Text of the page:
Monday, September 9, 2013

Business Leaders Can Learn to Code

MBA's can code it just isn't pretty.
The Harvard Business Review is always a great source of inspiration.  As a young entrepreneur, it is always nice to get wisdom from the combined academic and business community.  This week they even offered up a little bit of humor as they discussed the efforts of the MBA program to teach its students to write software.  This week, I have some thoughts about managers who try to understand technology.

Prior to entering the world of technology and seven years after earning my undergraduate degree, I decided that I wanted to earn an MBA.  I hoped it would help me advance my career and develop some financial security.  Thus began a thirteen year odyssey of fits, spurts, layoffs and late checks which culminated in me receiving my MBA.  Instead of a mortarboard during commencement I wore a Kofi hat signifying my twenty years of tribal experience as a business person.

During those thirteen years I switched careers and became a technical professional.  As I became more involved in technology, I discovered that many people who ran technology departments had no idea about what they were managing.  They people knew sales, marketing and some of them understood the company financials but rarely did they know the difference between UNIX, Linux, and Windows systems.  What made this more maddening is that they made decisions about these systems.  This gave me further incentive to get my MBA because I felt there had to be a need for business leaders who understood technology.  It is nice to see the rest of the business world is catching up with me.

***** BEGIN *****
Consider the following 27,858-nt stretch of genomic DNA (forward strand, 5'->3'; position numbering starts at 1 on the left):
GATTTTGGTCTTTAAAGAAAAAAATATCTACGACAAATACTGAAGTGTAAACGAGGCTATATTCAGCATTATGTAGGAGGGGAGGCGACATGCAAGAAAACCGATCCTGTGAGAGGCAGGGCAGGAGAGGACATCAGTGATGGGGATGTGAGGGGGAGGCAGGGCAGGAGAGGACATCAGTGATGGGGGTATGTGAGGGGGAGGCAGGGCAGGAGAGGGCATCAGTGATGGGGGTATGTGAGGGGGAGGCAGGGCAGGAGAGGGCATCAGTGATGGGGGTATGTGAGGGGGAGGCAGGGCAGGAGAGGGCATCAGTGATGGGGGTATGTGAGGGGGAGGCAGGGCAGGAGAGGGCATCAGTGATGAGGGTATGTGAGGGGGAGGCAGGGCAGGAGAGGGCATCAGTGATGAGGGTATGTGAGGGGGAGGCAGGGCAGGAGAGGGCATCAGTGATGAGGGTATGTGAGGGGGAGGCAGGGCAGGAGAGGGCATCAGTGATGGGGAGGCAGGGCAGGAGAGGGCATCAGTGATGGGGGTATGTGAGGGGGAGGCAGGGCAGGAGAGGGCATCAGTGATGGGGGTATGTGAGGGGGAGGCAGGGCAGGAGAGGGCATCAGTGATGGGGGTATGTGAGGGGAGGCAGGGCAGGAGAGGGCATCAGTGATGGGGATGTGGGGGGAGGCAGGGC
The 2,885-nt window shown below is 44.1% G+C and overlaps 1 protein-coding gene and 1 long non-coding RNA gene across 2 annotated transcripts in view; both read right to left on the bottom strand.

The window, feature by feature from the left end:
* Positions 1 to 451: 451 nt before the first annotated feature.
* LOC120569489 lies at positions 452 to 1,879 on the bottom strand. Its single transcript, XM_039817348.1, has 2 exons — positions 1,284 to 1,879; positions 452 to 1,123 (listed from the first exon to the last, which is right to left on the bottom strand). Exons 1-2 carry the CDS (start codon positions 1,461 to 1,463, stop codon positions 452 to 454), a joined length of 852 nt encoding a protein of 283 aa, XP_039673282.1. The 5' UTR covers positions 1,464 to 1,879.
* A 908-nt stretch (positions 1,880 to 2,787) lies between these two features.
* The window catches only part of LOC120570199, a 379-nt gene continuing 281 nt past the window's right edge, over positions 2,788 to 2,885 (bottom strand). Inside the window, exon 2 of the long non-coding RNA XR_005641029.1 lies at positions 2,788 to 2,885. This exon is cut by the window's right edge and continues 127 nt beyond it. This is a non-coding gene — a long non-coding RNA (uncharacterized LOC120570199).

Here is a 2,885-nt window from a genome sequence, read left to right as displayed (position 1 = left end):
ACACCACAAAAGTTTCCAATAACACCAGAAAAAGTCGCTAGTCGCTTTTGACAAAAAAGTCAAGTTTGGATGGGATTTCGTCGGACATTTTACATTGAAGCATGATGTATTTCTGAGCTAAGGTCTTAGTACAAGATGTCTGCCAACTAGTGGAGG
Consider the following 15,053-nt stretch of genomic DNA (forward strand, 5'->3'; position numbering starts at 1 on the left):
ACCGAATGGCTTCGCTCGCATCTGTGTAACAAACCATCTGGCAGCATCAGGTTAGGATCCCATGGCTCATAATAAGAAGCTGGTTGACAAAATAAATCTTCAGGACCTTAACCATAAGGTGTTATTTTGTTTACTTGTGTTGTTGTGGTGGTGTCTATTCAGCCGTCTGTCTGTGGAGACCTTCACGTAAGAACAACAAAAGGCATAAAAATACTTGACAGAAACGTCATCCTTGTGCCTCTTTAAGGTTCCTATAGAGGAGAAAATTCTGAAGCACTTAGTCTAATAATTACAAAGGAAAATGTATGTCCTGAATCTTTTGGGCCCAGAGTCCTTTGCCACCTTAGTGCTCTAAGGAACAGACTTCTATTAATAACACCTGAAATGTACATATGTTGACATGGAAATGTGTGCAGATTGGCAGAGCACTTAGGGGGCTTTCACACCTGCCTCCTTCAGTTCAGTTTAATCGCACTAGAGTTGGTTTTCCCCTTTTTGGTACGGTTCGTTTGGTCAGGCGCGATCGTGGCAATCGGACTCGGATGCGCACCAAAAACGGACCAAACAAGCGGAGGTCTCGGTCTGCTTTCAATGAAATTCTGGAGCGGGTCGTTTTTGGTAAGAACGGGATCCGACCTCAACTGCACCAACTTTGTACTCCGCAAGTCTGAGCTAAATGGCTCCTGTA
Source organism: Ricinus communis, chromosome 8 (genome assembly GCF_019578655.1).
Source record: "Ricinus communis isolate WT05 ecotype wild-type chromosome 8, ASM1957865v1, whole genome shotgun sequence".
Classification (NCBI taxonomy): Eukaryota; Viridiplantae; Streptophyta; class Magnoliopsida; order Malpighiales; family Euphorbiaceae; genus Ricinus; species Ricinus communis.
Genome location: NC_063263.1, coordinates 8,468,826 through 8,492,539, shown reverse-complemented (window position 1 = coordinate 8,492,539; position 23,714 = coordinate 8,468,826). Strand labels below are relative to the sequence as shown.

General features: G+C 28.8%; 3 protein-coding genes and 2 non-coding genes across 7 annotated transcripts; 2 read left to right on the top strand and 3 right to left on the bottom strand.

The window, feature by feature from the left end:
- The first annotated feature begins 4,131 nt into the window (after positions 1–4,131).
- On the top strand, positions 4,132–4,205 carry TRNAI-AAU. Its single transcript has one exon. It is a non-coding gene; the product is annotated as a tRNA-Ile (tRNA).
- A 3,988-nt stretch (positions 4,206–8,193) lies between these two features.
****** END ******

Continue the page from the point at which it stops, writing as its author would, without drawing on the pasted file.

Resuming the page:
The current concern about STEM careers and American’s global competitiveness has further accelerated the need for business leaders to understand code.  This is why I like the Harvard Business Review article.  They interviewed eighteen alumni of the the Harvard Business School and asked them if the CS50 class which is titled Introduction to Computer Science was worth the effort.  A whopping 83% said it was.  The class has gotten fairly popular because over the last six years over seven hundred students have taken the course.

I think the best insight that these future masters of the Universe learned is that coding is hard.  The class required two to three more work that a typical MBA elective.  Learning to write code and solve business problems requires plenty of smarts and hard work.  It is also very humbling as you make plenty of mistakes and confront long nights with little sleep and even less productivity.  Many of these students found their way into technology start-ups or IT departments.  I think this is a positive step.  Now, the MBA in the corner office will not think they are responsible for a bunch of magicians on the development staff.

It is also why I founded E3 systems.  I became tired being told by my manager to, “…just figure it out.”  I wanted a company where the boss would pitch in to help solve problems.  I also wanted a company which would help other small and medium sized businesses fix their problems.

Getting my MBA was one of the hardest things I have ever done in my life.  I say the same thing about learning to code.  Being an Entrepreneur, MBA, and a software developer is not what I envisioned when I graduated from college all those years ago but since Terri Hemmert is still doing mid-day at WXRT and Steve Stone is still broadcasting White Sox games, I can’t think of a better way to spend my life’s work.

Until next time.